Aviation International News » September 2006
September 14, 2006, 5:16 AM

Reims Cessna F406, Inverness, Scotland, Oct. 22, 2004–The pilot of G-TWIG was positioning empty to Inverness. All was normal until he started his letdown, when radar recordings showed an unsteady rate of descent, as well as a track deviation, then radar and voice contact was lost. The  wreckage, found more than 24 hours later on high ground, indicated an impact speed of about 350 knots, and marks implied that the aircraft was banked to the left. There was no sign of pre-impact primary or secondary control failure or powerplant failure.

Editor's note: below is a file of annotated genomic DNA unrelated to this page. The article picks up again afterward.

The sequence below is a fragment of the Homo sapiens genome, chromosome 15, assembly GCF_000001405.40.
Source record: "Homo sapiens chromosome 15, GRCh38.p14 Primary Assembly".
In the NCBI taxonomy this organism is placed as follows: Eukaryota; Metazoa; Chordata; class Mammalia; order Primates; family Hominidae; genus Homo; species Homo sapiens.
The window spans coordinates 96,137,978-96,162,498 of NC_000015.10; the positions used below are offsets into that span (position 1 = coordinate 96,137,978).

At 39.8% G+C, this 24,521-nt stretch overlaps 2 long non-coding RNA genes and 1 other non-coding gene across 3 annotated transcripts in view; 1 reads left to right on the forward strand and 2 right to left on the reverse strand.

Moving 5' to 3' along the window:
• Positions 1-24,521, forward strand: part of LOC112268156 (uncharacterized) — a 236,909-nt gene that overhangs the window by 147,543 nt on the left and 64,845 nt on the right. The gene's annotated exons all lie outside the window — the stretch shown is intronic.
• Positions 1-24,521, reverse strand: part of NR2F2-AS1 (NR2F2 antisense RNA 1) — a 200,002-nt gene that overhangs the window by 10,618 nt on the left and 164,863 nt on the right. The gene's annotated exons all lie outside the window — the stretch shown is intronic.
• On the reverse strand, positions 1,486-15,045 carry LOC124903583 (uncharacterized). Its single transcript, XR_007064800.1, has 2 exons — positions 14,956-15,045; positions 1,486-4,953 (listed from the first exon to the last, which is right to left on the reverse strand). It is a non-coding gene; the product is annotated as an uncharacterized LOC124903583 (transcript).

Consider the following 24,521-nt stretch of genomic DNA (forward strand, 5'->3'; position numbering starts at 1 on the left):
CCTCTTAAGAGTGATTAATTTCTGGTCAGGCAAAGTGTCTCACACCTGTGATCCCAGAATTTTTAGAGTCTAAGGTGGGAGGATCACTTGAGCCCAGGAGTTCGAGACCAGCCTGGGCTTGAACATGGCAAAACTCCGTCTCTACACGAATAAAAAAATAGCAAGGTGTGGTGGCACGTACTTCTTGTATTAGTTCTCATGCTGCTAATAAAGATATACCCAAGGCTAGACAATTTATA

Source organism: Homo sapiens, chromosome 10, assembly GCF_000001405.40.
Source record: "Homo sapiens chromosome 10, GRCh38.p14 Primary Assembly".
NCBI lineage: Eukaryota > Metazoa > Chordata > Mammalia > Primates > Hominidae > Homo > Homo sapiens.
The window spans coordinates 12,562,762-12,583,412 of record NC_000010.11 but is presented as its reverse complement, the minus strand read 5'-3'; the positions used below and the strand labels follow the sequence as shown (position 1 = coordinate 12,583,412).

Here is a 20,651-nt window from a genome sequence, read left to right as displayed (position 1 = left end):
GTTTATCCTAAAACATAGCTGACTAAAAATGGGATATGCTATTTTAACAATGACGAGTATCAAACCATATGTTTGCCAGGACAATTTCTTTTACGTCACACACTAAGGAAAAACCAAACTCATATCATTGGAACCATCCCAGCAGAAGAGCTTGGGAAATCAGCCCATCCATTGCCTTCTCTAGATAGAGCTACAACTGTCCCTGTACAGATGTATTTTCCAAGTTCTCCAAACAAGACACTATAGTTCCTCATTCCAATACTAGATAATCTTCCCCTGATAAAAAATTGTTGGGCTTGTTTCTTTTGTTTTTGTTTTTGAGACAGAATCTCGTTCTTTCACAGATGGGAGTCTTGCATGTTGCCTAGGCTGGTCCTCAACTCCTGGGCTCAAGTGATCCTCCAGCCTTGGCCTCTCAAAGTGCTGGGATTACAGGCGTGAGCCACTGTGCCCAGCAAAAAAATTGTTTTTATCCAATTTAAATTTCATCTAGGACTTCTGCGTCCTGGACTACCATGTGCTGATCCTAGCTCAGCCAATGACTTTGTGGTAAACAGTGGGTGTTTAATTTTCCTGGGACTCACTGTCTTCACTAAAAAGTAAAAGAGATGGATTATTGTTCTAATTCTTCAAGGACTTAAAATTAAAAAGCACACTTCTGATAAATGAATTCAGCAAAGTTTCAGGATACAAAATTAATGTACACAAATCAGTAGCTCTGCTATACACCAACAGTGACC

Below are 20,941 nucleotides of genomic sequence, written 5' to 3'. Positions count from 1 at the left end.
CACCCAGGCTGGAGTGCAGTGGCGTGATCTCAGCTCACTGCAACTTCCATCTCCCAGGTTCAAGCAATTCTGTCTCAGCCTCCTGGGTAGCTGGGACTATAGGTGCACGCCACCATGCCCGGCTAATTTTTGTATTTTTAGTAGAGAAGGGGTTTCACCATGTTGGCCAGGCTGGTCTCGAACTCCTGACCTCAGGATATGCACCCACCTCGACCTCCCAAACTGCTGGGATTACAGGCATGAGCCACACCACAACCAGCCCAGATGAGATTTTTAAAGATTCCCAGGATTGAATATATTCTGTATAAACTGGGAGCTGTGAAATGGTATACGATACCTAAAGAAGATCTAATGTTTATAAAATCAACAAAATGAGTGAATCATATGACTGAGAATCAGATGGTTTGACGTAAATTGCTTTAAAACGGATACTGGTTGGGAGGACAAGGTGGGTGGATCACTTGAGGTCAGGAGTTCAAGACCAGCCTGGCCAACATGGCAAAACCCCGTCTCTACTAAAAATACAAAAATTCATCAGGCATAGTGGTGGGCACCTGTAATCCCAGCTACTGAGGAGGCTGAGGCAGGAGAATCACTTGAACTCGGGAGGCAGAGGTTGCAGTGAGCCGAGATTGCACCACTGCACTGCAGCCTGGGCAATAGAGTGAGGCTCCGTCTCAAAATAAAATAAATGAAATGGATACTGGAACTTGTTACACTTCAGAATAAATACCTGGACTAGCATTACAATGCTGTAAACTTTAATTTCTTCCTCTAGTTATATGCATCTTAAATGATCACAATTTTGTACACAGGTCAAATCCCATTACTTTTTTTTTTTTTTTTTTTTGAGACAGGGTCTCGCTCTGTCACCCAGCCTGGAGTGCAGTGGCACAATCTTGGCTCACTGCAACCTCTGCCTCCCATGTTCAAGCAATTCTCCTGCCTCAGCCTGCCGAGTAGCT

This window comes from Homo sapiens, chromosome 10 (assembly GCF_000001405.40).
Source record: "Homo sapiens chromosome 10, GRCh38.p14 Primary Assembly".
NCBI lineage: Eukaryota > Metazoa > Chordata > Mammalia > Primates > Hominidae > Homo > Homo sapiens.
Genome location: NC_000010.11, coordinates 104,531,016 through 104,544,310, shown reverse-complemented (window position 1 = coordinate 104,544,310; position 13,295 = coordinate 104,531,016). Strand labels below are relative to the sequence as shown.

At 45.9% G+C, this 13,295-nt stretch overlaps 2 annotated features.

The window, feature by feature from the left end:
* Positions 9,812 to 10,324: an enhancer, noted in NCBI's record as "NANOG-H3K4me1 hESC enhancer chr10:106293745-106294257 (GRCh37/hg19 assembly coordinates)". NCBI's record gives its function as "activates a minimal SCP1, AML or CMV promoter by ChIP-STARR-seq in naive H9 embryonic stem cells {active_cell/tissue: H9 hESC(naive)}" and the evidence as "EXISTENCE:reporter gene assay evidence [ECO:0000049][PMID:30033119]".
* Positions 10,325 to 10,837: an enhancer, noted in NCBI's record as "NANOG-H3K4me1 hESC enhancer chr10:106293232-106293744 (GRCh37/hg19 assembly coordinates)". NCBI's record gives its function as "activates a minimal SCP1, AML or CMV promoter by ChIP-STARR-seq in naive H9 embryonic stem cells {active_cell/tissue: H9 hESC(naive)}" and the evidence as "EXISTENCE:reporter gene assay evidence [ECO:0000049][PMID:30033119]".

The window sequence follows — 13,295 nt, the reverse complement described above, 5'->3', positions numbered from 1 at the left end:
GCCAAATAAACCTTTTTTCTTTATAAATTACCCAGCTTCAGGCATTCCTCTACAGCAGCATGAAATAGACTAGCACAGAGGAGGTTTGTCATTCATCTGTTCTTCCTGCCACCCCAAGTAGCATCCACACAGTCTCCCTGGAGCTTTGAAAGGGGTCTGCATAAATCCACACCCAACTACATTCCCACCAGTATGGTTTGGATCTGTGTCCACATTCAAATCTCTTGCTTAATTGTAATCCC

Investigation of the pitch-trim system showed that the trim actuators were nearly fully nose down rather than the calculated 0.125 inches from the full nose-down position appropriate to the calculated weight-and-balance. The British Air Accidents Investigation Branch (AAIB) reported that it was not possible to find sufficient evidence to allow a firm conclusion of the cause. It repeated in its report its previous recommendation that this class of aircraft be required to be equipped with an FDR and CVR.

Share this...

Please Register

In order to leave comments you will now need to be a registered user. This change in policy is to protect our site from an increased number of spam comments. Additionally, in the near future you will be able to better manage your AIN subscriptions via this registration system. If you already have an account, click here to log in. Otherwise, click here to register.